IMG_0875Today we went to the apotheke and tried to finish up our work since today is our last full work day in Polis. I spent my time looking through the context boxes to see if I could refine any of my previous seasons’ identifications. I focused on Late Roman cooking wares, especially ones manufactured in Dhiorios. We had isolated some units from the large rubble layer underlying part of the basilica that would be best to target, so I used our database to pull up the units’ initial reading and then pulled the kitchen wares from their box. I then tried to find ones that based on my recent research were not identified properly. I am always a little leery of doing this because I am worried that I will have given them incorrect, or worse, bizarre identifications. I was happy to see that nothing was very far off. I did change the identify of a few sherds to Dhiorios forms, but in the database these were already coded as Late Roman Cooking Ware – so not too bad. Brandon spent his time drawing and photographing sherds that I selected to be in a catalogue we are working on. On the music front, we took turns listening to the 80s, country, and rap.

IMG_0874When it came time to go to lunch, we went to our standard souvlaki shop, only to find it closed. That was when we realized that it was Sunday and most places would be closed. We drove around looking for an open place and finally decided to try one of the sandwich shops that are set up by the road. Our favorite one of these in Larnaka is the Doctor of Hunger – good food, and great artwork making it look like a doctor works there (my favorite online review of it is – “I went there hungry but after visiting the Doctor of Hunger I was cured.”). We stopped at the first one and it was very good – we had toasted mix sandwiches. Best of all, it was only 10 Euros for the two of us – our cheapest meal yet.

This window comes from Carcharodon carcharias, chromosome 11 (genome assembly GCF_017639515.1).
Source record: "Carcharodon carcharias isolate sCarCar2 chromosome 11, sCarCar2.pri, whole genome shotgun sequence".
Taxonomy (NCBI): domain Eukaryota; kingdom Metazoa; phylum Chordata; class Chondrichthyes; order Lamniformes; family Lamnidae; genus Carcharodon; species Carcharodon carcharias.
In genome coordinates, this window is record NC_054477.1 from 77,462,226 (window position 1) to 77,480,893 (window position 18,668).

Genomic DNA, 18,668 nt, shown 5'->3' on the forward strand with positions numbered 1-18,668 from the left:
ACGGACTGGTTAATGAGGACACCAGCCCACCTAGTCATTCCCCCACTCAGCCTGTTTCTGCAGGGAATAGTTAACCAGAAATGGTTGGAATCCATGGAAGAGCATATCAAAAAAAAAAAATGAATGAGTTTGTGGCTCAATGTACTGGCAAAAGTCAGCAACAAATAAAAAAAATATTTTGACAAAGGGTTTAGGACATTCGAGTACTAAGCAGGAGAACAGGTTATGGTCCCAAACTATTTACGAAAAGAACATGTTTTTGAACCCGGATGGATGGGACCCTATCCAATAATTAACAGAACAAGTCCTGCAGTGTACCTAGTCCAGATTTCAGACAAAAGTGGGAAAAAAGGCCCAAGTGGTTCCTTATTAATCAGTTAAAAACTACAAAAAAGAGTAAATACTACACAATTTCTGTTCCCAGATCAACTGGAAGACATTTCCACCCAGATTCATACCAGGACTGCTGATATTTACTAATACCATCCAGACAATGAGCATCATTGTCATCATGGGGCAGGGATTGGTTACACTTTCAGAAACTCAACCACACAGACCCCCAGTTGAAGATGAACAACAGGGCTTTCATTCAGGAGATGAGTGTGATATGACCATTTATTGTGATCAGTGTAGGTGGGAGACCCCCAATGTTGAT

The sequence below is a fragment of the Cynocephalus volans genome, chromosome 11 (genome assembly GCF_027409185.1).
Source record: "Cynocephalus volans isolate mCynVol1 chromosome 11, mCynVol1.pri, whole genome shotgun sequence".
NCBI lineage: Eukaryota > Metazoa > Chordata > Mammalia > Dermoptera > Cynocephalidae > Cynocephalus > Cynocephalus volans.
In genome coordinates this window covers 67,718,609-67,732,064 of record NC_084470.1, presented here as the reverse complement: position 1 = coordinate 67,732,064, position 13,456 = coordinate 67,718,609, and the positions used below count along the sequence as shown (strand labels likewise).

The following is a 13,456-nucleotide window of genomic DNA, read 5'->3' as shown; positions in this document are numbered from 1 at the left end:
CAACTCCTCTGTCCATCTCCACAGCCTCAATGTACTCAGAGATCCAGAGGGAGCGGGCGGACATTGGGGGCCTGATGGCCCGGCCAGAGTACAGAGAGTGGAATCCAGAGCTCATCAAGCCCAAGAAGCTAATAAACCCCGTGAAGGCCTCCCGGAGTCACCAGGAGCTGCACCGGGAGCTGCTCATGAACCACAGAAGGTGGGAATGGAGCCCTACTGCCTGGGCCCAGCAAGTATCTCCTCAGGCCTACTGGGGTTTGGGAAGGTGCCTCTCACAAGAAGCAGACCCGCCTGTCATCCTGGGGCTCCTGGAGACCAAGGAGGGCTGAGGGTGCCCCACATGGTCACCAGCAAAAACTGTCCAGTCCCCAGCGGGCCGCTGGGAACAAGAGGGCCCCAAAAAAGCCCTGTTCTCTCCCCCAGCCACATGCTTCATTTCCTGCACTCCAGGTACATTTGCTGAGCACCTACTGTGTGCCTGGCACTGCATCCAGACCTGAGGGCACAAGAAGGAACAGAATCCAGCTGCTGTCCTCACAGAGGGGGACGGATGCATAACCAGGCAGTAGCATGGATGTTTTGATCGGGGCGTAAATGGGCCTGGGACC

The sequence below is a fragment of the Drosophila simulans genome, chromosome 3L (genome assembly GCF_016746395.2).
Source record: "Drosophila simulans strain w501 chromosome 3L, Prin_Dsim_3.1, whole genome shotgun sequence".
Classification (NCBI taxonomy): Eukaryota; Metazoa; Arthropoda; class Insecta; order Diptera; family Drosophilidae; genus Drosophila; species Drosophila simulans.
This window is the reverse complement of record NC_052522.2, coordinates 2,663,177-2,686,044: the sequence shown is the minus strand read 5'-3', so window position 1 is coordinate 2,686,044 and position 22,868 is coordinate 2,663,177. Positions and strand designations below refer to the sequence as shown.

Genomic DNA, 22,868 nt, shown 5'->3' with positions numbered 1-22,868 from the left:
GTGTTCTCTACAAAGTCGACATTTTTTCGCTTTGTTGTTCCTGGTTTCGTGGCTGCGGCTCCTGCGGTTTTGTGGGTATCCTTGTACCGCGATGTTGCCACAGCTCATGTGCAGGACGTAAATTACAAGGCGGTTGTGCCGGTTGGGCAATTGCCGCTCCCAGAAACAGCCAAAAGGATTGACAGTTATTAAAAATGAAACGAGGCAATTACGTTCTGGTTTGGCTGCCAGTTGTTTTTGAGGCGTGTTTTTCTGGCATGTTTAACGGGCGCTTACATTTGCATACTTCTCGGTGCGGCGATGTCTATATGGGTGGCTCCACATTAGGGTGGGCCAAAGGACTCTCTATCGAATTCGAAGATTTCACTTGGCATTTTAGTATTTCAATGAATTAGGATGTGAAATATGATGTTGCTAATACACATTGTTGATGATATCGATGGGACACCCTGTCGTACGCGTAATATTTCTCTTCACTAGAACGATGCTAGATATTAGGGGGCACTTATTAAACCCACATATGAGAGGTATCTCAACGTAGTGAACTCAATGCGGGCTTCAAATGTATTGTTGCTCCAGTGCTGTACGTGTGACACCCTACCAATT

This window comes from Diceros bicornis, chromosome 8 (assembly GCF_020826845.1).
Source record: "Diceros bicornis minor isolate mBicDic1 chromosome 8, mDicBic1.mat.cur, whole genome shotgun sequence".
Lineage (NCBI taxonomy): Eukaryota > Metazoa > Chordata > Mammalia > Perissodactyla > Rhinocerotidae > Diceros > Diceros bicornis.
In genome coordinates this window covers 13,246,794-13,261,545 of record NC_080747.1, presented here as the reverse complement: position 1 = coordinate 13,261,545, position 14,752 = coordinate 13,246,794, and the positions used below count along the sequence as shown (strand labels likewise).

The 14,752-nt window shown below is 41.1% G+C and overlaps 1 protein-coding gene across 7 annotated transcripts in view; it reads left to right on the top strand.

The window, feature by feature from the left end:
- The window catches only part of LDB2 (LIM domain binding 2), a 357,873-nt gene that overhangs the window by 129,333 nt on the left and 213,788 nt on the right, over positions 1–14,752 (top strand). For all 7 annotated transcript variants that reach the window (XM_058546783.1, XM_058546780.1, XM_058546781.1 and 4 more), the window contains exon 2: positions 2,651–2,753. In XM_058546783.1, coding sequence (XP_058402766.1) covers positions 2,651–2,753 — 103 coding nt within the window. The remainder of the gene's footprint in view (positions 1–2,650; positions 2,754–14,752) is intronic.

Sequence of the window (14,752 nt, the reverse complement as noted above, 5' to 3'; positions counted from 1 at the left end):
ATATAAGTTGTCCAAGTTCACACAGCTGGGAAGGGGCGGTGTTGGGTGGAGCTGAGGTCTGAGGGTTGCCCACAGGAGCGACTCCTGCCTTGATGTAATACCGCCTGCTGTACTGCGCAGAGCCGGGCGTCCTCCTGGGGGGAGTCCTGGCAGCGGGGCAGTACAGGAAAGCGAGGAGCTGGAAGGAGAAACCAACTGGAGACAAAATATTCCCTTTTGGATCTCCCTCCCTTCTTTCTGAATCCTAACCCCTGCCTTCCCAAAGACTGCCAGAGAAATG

After lunch we went back to the apotheke, but first stopped to buy me a new toothbrush. I brought mine into the apotheke this morning and used it to clean off some the sherds so that Brandon had a clearer edge for drawing and photographing. As for the rest of the day, just reread the first paragraph.


This entry was posted in Archaeology, ceramics, Cyprus, Food and Drink, Polis, Uncategorized. Bookmark the permalink.

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